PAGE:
On 19 August 2010, O'Sullivan resigned as manager.

Return to Kerry

On 12 July 2011, O'Sullivan was named manager of the Kerry minor team.






  1. ^ "History: Kenmare Shamrocks GAA Club". Kenmare GAA. Retrieved 17 October 2009.[permanent dead link]
  2. ^ Donegan, Des (2005). The Complete Handbook of Gaelic Games. DBA Publications. p. 154.
  3. ^ The Complete Handbook of Gaelic Games p. 144
  4. ^ a b c d The Complete Handbook of Gaelic Games p. 156
  5. ^ a b The Complete Handbook of Gaelic Games p. 162
  6. ^ The Complete Handbook of Gaelic Games p. 177
  7. ^ Corry, Eoghan (2005). The GAA Book of Lists. Hodder Headline Ireland. p. 402.
  8. ^ The Complete Handbook of Gaelic Games p. 140
  9. ^ The GAA Book of Lists p. 403
  10. ^ The GAA Book of Lists pp. 403–404
  11. ^ "Railway Cup Football". Munster GAA. Retrieved 18 October 2009.
  12. ^ a b The Complete Handbook of Gaelic Games p. 141
  13. ^ The Complete Handbook of Gaelic Games p. 124
  14. ^ "1992 Munster senior football final".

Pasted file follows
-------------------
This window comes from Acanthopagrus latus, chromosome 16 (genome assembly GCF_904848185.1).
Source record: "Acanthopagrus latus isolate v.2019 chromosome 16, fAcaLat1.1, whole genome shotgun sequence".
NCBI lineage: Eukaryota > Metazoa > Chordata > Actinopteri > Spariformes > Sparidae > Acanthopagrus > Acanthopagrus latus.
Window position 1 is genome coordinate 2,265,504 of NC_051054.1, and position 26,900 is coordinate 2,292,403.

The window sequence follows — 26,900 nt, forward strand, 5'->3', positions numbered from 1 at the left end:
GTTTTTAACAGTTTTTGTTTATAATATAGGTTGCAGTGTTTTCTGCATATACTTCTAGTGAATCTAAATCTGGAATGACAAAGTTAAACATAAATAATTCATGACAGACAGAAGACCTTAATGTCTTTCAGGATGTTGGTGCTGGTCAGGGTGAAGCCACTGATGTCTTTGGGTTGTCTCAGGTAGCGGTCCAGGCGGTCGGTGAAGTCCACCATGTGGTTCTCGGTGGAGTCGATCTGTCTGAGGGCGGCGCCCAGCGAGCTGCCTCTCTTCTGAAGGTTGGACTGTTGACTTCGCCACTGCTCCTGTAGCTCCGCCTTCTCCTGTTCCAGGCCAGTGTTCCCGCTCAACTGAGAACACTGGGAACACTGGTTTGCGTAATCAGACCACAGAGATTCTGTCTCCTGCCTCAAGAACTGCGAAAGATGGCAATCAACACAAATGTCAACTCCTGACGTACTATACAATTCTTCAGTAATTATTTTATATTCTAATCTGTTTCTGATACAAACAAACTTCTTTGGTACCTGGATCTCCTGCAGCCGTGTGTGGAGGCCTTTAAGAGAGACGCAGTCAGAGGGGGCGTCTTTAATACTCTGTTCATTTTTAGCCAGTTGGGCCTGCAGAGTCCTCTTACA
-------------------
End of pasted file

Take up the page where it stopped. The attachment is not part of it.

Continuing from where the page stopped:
15. ^
  16. ^ "O'Sullivan named as Limerick manager". RTÉ Sport. 11 October 2005. Retrieved 18 October 2009.[permanent dead link]
Sporting positions
Preceded by
John O'Keeffe
Kerry Senior Football Captain
Succeeded by
John O'Keeffe
Preceded by
Mick O'Dwyer
Kerry Senior Football Manager
Succeeded by
Denis 'Ogie' Moran
Preceded by
Liam Kearns
Limerick Senior Football Manager
Succeeded by
Maurice Horan
Preceded by
Pat O' Driscoll
Kerry Minor Football Manager
Succeeded by
Jack O'Connor
Preceded by
Seán Doherty
All-Ireland Senior Football
winning captain

Succeeded by
Tony Hanahoe
Preceded by
Billy Morgan
Railway Cup Football Final
winning captain

Succeeded by
John O'Keeffe
This page was last edited on 7 November 2018, at 23:40